We learned yesterday of the passing of perennial Oshkosh political candidate John Daggett. It was a sad ending to a sad life lived far too much in the public eye. When we have discussions about the "failures" of the mental health system in the US, it's not so much the school shooters or serial killers that I think of, it is the people like John Daggett--who live slightly detached from reality--that come to mind.
Daggett was infamous for educational and work experience claims that could not be verified--and when questioned about those claims he would usually lash out at the reporter. Mr. Daggett also lived in a paranoid fear of the Oshkosh Police Department--engaging officers in struggles after his bizarre behavior warranted calls to 911. On at least two occasions officers even had to tazer Daggett to get him to comply with their orders. In those cases, Daggett (representing himself of course, with books checked out from the Oshkosh Public Library) had resisting arrest and disorderly conduct charges thrown out. I remember one time, Judge William Carver even admonished the police for being too hard on Mr. Daggett.
And then there was the endless litany of political candidacies. In the span of 24 years, Daggett ran for Congress, Winnebago County Executive, Winnebago County Board, the Oshkosh Area Board of Education and the Oshkosh Common Council--often all at the same time. Back when the League of Women Voters wanted serious questions asked at their debates, I would be a panelist--and there would be John Daggett in all of the three debates. Usually, making no sense in his answers--leaving us to wonder why he was being allowed to embarass himself in the public eye time and again. He also wanted to form a Police Brutality Committee--with himself as the chairman of course--to punish officers who gave him a hard time.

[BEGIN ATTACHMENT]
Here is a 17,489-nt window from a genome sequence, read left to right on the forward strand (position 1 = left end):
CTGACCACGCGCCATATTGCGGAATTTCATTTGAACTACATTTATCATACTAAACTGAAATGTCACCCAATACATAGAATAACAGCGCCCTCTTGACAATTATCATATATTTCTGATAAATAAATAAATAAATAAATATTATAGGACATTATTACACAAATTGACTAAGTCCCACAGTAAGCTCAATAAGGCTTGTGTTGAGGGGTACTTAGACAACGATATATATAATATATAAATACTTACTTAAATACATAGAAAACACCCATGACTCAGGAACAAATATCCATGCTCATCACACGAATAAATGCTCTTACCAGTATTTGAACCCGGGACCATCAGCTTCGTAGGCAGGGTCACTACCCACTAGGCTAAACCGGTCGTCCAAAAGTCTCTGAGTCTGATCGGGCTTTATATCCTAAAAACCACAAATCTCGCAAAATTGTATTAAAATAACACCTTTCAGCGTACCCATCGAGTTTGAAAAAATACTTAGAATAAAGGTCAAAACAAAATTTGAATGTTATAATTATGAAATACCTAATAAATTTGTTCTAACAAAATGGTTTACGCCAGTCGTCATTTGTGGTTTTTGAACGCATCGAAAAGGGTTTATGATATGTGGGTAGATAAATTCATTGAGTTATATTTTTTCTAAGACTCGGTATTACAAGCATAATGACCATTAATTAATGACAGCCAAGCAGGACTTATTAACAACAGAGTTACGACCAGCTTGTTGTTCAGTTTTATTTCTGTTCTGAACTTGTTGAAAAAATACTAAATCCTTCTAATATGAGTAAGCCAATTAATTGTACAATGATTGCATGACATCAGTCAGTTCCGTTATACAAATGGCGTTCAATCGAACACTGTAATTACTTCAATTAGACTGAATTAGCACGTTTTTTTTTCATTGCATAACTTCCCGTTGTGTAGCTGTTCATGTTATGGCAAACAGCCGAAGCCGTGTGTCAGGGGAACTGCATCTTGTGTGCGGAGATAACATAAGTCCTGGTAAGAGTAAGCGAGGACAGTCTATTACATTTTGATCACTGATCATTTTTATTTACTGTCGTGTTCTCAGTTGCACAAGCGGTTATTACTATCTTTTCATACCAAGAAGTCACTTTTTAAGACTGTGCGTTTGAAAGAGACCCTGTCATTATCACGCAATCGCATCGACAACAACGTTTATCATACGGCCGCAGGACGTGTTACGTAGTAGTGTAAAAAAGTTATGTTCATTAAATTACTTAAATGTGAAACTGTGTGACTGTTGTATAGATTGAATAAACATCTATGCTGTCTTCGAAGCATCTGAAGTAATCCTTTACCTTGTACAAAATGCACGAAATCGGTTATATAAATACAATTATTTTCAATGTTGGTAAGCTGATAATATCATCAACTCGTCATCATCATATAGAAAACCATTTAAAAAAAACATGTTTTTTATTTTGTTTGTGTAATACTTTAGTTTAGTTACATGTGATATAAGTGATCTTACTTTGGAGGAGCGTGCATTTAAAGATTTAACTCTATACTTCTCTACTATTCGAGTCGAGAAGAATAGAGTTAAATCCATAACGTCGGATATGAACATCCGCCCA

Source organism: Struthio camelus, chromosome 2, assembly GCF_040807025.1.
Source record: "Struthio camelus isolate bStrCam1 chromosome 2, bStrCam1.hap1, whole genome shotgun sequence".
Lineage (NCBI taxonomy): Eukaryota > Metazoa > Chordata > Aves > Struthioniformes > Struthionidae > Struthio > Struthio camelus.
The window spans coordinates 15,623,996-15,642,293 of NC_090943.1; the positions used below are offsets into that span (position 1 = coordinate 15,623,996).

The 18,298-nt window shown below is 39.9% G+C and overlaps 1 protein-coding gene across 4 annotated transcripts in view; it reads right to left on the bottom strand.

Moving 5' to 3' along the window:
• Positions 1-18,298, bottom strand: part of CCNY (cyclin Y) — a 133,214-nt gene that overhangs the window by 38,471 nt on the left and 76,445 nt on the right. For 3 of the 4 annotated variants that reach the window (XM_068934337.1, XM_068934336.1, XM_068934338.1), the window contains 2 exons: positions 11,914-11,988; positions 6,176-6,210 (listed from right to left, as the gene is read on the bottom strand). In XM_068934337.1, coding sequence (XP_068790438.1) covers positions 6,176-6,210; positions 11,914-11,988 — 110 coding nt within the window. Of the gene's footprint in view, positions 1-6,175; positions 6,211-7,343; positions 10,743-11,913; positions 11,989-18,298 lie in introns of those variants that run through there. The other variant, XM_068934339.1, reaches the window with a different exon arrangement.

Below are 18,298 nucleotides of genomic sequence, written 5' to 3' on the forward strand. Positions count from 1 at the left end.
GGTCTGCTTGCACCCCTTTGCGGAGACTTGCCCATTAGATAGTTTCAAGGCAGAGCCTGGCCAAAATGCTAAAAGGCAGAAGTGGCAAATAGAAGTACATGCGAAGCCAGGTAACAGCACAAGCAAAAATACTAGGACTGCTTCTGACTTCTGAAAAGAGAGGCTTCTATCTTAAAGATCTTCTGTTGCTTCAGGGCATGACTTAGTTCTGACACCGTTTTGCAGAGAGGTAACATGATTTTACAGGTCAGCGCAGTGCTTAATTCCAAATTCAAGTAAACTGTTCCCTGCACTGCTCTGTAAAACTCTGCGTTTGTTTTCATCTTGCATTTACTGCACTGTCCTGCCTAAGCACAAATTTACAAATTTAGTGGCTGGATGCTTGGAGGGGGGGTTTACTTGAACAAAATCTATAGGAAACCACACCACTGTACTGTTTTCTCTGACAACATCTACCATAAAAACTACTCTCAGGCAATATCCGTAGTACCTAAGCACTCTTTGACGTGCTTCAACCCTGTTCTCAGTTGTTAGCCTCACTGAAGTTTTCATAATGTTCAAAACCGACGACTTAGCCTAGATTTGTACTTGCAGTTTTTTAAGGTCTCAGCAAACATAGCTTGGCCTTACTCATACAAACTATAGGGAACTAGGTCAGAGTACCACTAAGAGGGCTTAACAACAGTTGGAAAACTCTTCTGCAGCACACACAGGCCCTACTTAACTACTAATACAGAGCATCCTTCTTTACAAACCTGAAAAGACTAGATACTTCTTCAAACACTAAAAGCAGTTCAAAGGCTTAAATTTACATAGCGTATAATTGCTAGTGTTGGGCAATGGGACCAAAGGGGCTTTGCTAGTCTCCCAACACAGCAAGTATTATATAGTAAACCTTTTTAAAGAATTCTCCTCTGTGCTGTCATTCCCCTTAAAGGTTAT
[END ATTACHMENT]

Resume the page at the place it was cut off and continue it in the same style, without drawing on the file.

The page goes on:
And in many of those races, it was only because of Daggett's candidacy that a primary election had to be held--meaning added expense to taxpayers in the form of printed ballots and manning all of the polling places for elections he had no chance of winning. In this forum I would ask nearly every year "who is signing these nomination petitions--and who are the 800-people voting for this guy every year?"
Rather than clashing with police and running for public office, John Daggett should have been under treatment somewhere out of the public eye. Yes, that would have given us a lot less to talk about over the years--but sometimes, that is a good thing.